Rob is a well know apologist and author of several books. His teaching approach is thorough and informative yet tangible.

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Learn more and Register Here Today



Theology Unplugged – The History and Future of Evangelicalism (Part 4)

Join C. Michael Patton, Sam Storms, and Tim Kimberley as they discuss the history and future of Evangelicalism.

Other ways to get TUP:

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  • A Short Exegesis of 2 Timothy 2:11-14 – An Early Christian Creed

    2 Timothy 2:11-14

    It is a trustworthy statement:

    For if we died with Him, we shall also live with Him; 

        If we endure, we shall also reign with Him;

    If we deny Him, He also will deny us; 

       If we are faithless, He remains faithful; for He cannot deny Himself.”

    There is strong agreement that this passage, introduced by pistos ho logos (“this saying is trustworthy”), is an early creed set to meter. In other words, this is not Paul’s original composition, but was a common among the early church. It could have been a saying or a part of a hymn. This is significant as it demonstrates early Christian dogma which predates Paul’s letter by many years.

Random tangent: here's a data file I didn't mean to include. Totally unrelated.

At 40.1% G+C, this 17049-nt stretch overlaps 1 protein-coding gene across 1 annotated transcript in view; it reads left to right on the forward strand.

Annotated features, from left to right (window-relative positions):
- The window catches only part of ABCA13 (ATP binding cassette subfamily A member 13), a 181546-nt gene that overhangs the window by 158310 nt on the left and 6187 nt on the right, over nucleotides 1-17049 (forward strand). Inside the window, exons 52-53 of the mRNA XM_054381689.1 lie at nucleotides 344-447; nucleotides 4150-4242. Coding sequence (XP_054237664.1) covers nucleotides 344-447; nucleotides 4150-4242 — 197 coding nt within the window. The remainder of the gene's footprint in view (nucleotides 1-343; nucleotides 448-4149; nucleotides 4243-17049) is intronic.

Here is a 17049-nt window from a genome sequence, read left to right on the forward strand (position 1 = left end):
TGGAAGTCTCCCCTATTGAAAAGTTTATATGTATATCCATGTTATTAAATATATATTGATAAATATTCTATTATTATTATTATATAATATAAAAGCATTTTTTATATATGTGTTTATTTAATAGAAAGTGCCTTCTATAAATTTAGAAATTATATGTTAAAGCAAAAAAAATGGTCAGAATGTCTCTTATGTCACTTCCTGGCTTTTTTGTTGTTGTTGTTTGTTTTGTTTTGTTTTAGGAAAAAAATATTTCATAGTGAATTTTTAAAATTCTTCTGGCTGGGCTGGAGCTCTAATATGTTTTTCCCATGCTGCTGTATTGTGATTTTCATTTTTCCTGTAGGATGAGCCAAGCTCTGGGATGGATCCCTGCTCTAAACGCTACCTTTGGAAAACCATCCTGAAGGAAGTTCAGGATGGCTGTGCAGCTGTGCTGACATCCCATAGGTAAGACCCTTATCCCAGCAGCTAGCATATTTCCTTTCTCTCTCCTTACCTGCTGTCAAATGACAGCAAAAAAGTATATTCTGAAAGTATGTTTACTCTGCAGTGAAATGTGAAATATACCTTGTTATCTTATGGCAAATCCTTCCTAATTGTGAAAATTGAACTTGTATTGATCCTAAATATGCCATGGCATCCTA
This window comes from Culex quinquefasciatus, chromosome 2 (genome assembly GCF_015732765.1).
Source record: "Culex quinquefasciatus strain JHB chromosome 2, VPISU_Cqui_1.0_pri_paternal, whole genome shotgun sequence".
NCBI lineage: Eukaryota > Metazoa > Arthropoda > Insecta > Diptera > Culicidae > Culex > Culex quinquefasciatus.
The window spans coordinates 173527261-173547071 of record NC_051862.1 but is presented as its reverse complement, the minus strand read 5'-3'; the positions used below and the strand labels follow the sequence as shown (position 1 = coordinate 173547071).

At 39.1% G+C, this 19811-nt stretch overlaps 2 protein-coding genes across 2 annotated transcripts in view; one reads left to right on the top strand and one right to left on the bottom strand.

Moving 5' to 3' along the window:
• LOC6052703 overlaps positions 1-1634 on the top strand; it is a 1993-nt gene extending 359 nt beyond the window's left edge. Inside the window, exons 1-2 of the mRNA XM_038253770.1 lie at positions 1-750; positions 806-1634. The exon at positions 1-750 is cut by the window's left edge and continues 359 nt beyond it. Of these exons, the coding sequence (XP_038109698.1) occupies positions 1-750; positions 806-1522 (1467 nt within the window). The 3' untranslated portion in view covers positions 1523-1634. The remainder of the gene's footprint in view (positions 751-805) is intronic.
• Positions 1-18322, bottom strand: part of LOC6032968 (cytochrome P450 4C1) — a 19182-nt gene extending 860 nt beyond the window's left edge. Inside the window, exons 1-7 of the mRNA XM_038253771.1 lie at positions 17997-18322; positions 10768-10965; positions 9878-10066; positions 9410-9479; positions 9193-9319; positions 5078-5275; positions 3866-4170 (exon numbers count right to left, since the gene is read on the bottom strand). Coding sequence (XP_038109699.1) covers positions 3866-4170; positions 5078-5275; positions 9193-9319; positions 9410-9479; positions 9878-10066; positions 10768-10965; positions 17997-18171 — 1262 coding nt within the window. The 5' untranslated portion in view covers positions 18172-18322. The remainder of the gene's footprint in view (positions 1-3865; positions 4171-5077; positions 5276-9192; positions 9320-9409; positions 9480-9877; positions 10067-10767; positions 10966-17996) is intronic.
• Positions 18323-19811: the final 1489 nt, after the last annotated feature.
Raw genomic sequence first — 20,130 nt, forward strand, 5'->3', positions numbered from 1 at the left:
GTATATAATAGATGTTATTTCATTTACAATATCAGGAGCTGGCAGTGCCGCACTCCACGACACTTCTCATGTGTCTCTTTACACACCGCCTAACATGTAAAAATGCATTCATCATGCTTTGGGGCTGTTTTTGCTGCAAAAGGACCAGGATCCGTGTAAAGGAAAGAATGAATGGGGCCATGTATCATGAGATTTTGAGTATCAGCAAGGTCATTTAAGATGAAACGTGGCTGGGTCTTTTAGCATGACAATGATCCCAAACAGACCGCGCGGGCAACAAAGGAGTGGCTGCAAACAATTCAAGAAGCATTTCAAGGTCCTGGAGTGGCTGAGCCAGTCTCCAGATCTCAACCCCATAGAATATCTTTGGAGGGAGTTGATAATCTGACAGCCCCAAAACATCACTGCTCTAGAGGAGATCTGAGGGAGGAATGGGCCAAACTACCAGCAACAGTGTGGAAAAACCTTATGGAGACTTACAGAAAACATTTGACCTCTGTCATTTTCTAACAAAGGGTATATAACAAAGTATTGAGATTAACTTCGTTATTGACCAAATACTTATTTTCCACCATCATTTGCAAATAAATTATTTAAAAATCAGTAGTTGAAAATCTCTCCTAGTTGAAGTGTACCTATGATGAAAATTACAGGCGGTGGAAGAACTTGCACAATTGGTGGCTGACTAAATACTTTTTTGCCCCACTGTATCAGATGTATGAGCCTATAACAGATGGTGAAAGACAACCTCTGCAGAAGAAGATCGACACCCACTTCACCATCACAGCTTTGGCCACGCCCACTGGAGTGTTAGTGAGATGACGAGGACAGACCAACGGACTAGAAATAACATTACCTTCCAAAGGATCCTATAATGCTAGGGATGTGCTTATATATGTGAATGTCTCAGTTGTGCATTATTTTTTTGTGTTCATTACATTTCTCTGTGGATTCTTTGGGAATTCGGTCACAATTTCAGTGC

Each of the four lines is introduced with the conditional participle ei. The creed (or at least this part of it) seems to consist of two parallel sets of lines each of which represent escalation (climatic parallelism). I have distinguished by font and indentation here:

    For if we died with Him, we shall also live with Him; 

        If we endure, we shall also reign with Him;

    If we deny Him, He also will deny us; 

       If we are faithless, He remains faithful; for He cannot deny Himself.

    In the first line, the protasis is a past tense, “If we died with him.” The second is set in the future, “we shall also live with him.” While Paul may not be the author of this creed, it does seem to represent Pauline influence. In Romans 6 Paul informs Christians that we have all died with Christ, meaning the old condemned man has been done away with, being buried with him (Rom. 6:2-3). It would then follow that the future “living with him” is not eschatological, but a present reality that follows our death with Christ. If we have died with him, we live with him becoming united in his resurrection (Rom. 6:8).

    Our “enduring” is the subject of the next protasis. It would seem that it escalates the previous apodosis, “live with him.” Christ’s life was one of endurance, so we should expect the same (Rom. 12:12; 1 Cor 12:7; hupomeno). The final escalation, paralleling “live with him” is our future reigning with Christ.